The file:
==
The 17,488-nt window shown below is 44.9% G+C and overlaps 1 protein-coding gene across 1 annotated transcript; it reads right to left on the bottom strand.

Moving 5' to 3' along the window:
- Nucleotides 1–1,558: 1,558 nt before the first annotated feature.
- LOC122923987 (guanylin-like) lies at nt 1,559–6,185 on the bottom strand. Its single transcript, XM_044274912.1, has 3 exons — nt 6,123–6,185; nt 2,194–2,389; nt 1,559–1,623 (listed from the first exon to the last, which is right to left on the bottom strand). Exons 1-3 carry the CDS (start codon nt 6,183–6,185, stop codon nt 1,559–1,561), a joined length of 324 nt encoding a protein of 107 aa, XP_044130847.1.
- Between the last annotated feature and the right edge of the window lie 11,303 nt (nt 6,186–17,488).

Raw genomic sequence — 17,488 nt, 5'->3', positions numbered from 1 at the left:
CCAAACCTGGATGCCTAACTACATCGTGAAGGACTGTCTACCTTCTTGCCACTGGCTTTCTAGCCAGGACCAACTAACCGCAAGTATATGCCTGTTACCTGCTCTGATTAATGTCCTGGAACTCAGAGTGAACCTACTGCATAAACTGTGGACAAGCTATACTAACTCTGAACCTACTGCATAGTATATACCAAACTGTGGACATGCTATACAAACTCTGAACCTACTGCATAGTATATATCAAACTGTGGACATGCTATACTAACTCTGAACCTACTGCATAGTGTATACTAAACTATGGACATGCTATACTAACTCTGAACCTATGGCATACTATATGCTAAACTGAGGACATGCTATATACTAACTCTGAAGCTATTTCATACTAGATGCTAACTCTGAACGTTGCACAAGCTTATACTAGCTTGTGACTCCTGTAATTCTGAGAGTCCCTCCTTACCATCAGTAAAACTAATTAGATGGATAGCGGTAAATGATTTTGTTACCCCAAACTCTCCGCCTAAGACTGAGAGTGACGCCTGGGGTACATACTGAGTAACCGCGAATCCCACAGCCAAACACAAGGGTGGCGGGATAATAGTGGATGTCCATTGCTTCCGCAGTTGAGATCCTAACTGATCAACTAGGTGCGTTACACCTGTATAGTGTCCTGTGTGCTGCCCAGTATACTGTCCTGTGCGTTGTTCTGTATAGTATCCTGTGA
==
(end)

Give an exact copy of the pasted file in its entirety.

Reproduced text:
The 17,488-nt window shown below is 44.9% G+C and overlaps 1 protein-coding gene across 1 annotated transcript; it reads right to left on the bottom strand.

Moving 5' to 3' along the window:
- Nucleotides 1–1,558: 1,558 nt before the first annotated feature.
- LOC122923987 (guanylin-like) lies at nt 1,559–6,185 on the bottom strand. Its single transcript, XM_044274912.1, has 3 exons — nt 6,123–6,185; nt 2,194–2,389; nt 1,559–1,623 (listed from the first exon to the last, which is right to left on the bottom strand). Exons 1-3 carry the CDS (start codon nt 6,183–6,185, stop codon nt 1,559–1,561), a joined length of 324 nt encoding a protein of 107 aa, XP_044130847.1.
- Between the last annotated feature and the right edge of the window lie 11,303 nt (nt 6,186–17,488).

Raw genomic sequence — 17,488 nt, 5'->3', positions numbered from 1 at the left:
CCAAACCTGGATGCCTAACTACATCGTGAAGGACTGTCTACCTTCTTGCCACTGGCTTTCTAGCCAGGACCAACTAACCGCAAGTATATGCCTGTTACCTGCTCTGATTAATGTCCTGGAACTCAGAGTGAACCTACTGCATAAACTGTGGACAAGCTATACTAACTCTGAACCTACTGCATAGTATATACCAAACTGTGGACATGCTATACAAACTCTGAACCTACTGCATAGTATATATCAAACTGTGGACATGCTATACTAACTCTGAACCTACTGCATAGTGTATACTAAACTATGGACATGCTATACTAACTCTGAACCTATGGCATACTATATGCTAAACTGAGGACATGCTATATACTAACTCTGAAGCTATTTCATACTAGATGCTAACTCTGAACGTTGCACAAGCTTATACTAGCTTGTGACTCCTGTAATTCTGAGAGTCCCTCCTTACCATCAGTAAAACTAATTAGATGGATAGCGGTAAATGATTTTGTTACCCCAAACTCTCCGCCTAAGACTGAGAGTGACGCCTGGGGTACATACTGAGTAACCGCGAATCCCACAGCCAAACACAAGGGTGGCGGGATAATAGTGGATGTCCATTGCTTCCGCAGTTGAGATCCTAACTGATCAACTAGGTGCGTTACACCTGTATAGTGTCCTGTGTGCTGCCCAGTATACTGTCCTGTGCGTTGTTCTGTATAGTATCCTGTGA